Sadly, many of Timbuktu’s famous shrines were destroyed during the city’s early 2012 occupation by Islamic extremists and it will take decades for these ancient attractions to be fully restored to their former glory. Gao’s 15th century Tomb of Askia also suffered damage during the recent attacks. However, Djenné’s Grand Mosque, the world’s biggest building constructed entirely of mud brick, remains largely intact, as do the cliffs of Bandiagara, whose Dogon people have successfully preserved for centuries. Bamako, Mali’s capital and largest city, features a bustling outdoor market and the country’s largest museum, whose property includes the serene National Park of Mali.
Grand Mosque of Djenné
No adobe or mud-brick building on earth is larger or more impressive than Djenné’s Grand Mosque, whose current structure was erected in 1907. A mosque has stood on the present location at the Niger and Bani rivers since the 13th century, when Djenné was an important Islamic learning center and trading post. Today, the Grand Mosque is the centerpiece of Djenné’s Old Town and a designated UNESCO World Heritage site. Each year, the population painstakingly repairs and rebuilds rain damage to the mud during the Spring Festival.
Address: Farmantala, Djenne, Mali
Boucle du Baoulé National Park
The prehistoric tombs and rock art situated throughout Mali’s oldest national park are just as impressive as the giraffes, elephants, leopards, and lions who roam its vast territory. Boucle du Baoulé was first established in the 1950's and its Siby Kita boundary stretches nearly as far as the Mauritanian border. The months between February and June are the prime wildlife viewing times.
Address: Kita, Mali
National Museum of Mali
Mali’s national museum first opened in 1953 in Bamako, ranks among the best in West Africa. Nearly half of the 3,000 exhibits were gathered by its original director, a Ukrainian archaeologist named Y Shumowskyi. Clothing, musical instruments and historic displays from all of Mali’s various ethnic groups are on display.
Address: Kati, Mali
Phone: +223 222 34 86
National Park of Mali
The Aga Khan Foundation financed the National Park of Mali in the heart of bustling Bamako. His Highness Aga Khan designed this sprawling and serene park which includes a traditional medicine garden, tea house, playground, and two restaurants. Park visitors can work out at the fully-equipped gym, jog along gravel paths or simply watch the world go by while nibbling on croissants.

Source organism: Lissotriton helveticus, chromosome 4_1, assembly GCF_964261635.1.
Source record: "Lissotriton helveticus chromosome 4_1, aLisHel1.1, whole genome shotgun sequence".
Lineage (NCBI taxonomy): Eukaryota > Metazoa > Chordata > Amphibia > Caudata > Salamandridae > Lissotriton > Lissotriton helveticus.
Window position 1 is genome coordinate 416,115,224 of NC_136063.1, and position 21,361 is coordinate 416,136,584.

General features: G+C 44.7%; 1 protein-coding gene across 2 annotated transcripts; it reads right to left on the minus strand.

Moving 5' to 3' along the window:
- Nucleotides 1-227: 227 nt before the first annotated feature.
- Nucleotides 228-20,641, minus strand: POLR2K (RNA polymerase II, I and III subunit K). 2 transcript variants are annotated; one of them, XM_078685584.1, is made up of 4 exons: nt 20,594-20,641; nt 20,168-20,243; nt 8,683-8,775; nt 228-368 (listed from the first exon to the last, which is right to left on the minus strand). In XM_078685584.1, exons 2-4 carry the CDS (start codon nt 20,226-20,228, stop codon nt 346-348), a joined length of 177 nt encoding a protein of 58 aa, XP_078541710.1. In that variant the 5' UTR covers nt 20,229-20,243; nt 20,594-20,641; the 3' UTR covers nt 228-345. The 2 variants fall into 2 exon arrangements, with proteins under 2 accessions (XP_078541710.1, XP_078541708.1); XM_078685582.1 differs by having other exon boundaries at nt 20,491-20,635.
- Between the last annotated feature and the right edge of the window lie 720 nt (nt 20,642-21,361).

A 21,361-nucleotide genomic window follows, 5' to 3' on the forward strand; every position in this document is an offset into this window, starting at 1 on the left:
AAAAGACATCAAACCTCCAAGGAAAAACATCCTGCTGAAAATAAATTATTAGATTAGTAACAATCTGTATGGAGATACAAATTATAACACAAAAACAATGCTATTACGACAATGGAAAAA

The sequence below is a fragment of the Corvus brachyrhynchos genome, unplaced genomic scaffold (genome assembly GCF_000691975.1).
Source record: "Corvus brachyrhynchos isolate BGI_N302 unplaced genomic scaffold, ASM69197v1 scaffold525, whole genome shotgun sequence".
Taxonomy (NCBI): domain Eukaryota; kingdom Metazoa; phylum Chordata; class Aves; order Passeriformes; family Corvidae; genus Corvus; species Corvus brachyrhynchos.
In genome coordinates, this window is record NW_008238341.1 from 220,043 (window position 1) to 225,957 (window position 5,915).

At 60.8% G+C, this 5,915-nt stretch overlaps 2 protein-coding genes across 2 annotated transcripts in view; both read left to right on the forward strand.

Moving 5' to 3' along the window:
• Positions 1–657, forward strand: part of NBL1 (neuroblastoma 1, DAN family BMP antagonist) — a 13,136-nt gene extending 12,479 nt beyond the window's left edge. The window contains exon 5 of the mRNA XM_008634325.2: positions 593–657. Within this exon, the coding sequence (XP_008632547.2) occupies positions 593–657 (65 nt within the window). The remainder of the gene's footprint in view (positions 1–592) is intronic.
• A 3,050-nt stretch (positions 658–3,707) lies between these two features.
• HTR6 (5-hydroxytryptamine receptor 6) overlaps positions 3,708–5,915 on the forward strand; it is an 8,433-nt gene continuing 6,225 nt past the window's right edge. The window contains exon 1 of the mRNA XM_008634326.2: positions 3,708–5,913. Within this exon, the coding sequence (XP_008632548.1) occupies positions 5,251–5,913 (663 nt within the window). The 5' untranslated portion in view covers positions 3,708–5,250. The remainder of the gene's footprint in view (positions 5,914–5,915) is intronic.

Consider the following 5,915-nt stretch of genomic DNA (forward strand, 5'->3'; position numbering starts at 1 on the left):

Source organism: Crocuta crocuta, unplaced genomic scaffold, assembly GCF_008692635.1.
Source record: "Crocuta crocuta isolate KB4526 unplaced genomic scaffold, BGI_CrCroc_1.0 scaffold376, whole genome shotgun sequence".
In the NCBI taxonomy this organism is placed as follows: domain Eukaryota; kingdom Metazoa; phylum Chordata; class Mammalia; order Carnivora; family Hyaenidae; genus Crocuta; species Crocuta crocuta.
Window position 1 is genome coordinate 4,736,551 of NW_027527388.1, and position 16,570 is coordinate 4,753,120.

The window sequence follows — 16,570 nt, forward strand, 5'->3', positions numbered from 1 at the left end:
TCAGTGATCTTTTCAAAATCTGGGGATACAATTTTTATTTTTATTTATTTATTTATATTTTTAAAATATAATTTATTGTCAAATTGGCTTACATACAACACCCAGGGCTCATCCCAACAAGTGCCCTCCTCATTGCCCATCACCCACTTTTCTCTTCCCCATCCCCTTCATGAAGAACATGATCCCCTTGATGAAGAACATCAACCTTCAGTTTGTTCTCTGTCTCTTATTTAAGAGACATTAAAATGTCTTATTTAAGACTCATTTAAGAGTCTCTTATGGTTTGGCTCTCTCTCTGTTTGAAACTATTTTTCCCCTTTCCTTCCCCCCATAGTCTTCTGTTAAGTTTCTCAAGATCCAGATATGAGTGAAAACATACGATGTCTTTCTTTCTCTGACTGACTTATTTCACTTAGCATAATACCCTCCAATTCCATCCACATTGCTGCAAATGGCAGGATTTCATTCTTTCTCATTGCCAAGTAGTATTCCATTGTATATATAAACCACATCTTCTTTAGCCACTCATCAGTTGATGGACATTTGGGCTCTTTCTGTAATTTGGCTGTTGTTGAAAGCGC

Address: Bamako, Mali
The Dogan people who live behind the 125-mile long sandstone chain belong to one of Africa’s oldest surviving cultures. However, the caves in the Bandiagara Cliffs belong to an even older group called the Tellem, who used to bury their dead far above the frequently flooding grounds. Many centuries later, the Dogon used the caves to create an elaborate tunnel network which was used to hide and drive away intruders. Mali’s highest mountain, the 366-foot tall Hombori Tondo, is the end point of the towering Grandamia massif. Each village along the Cliffs has its own hostels which warmly welcome and feed guests.
Address: Mopti, Mali
Timbuktu’s famous Djinguereber Mosque once housed the world’s largest library. It is just as impressive today as it was at its completion after Emperor Musa I first ordered its construction in 1325, despite the recent damage to two of its tombs by the Ansar Dine Islamic extremists in 2012. Up to 2,000 people can fit into the prayer space, which also includes two minarets and three inner courts. Most of the mosque is constructed from earth, wood, straw, and other organic materials.
Address: Askia Mohamed Boulevard, Timbuktu, Mali
Tomb of Askia
Emperor Askia Mohammad I first built this pyramid shaped tomb for himself during the late 15th century. The tomb, its cemetery, assembly ground, and two surrounding mosques were all constructed in the West African Sahel mud-building tradition. The nearly 56-foot tall building containing Askia Mohammed’s body and its Islamic architectural style has inspired countless others throughout the area. The mosque was modernized with electricity, lights, a loudspeaker, and ceiling fans in the early 2000's, but its historical essence still remains.
Address: Gao, Mali